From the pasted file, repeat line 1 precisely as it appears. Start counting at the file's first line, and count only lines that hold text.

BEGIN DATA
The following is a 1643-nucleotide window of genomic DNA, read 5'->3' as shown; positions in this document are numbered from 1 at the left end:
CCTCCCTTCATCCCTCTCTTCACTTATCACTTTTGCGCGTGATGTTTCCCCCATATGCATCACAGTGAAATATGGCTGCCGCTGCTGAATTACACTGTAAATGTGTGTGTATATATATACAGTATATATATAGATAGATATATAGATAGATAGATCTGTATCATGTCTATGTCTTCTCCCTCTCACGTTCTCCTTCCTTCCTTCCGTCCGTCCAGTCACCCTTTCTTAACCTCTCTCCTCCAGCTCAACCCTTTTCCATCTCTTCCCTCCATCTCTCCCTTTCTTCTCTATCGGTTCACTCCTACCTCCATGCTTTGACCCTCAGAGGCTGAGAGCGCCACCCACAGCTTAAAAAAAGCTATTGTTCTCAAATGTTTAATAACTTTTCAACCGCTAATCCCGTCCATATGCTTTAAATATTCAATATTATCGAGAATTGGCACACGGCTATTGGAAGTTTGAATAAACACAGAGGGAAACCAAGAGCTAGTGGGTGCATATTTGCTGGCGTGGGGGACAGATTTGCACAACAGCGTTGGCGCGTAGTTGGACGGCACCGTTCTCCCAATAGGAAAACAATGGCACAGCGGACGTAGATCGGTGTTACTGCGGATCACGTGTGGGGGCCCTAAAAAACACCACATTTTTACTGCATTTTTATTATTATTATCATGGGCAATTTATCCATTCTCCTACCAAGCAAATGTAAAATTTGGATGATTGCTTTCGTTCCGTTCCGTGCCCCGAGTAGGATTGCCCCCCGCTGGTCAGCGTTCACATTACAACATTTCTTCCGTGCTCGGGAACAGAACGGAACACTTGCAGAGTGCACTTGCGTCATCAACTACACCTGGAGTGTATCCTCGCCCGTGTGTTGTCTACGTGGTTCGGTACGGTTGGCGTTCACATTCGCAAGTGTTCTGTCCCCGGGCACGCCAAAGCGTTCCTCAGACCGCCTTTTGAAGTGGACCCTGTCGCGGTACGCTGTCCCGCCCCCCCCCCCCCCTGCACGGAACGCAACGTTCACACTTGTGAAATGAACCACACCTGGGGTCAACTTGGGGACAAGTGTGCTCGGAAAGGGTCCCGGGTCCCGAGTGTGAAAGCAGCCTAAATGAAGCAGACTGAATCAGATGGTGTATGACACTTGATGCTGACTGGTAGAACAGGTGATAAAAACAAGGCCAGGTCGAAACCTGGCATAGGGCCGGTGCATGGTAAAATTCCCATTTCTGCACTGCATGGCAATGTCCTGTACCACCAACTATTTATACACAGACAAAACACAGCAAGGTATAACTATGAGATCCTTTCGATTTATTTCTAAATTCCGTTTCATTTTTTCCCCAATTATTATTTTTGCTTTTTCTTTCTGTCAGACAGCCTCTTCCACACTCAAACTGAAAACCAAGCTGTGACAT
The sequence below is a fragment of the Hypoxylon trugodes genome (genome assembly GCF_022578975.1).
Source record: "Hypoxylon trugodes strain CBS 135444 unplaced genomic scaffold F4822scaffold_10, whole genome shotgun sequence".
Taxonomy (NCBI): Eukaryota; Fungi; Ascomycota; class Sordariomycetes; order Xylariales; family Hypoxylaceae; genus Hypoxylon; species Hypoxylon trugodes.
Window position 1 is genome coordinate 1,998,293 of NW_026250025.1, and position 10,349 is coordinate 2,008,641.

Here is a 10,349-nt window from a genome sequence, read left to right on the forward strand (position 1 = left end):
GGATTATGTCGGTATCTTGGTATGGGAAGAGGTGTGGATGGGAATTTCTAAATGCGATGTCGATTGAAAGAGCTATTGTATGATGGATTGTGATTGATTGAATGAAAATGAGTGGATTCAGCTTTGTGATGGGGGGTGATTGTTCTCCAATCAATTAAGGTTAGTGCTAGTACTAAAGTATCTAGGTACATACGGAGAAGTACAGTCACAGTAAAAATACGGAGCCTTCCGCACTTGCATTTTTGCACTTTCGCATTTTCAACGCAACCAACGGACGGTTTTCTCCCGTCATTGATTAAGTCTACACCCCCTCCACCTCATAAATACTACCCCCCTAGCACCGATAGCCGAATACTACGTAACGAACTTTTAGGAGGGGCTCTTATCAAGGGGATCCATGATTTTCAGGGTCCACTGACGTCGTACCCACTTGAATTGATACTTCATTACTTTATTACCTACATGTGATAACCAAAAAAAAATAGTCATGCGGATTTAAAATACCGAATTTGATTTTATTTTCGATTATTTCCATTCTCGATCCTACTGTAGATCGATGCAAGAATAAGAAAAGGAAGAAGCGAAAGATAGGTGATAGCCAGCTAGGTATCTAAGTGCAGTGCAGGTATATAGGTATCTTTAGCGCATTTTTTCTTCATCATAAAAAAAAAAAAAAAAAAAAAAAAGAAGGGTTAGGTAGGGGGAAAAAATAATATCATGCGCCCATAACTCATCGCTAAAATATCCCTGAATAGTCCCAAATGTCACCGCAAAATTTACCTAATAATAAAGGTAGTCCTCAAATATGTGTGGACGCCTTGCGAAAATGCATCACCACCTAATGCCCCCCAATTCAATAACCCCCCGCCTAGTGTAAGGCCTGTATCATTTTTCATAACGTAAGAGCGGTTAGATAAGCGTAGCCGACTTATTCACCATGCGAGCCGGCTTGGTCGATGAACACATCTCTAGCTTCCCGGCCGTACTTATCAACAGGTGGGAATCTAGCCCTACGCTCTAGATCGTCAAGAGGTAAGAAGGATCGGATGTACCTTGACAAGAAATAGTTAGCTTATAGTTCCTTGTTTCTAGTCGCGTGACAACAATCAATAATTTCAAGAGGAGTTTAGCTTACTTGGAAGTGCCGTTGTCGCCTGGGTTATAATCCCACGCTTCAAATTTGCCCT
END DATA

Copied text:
The following is a 1643-nucleotide window of genomic DNA, read 5'->3' as shown; positions in this document are numbered from 1 at the left end: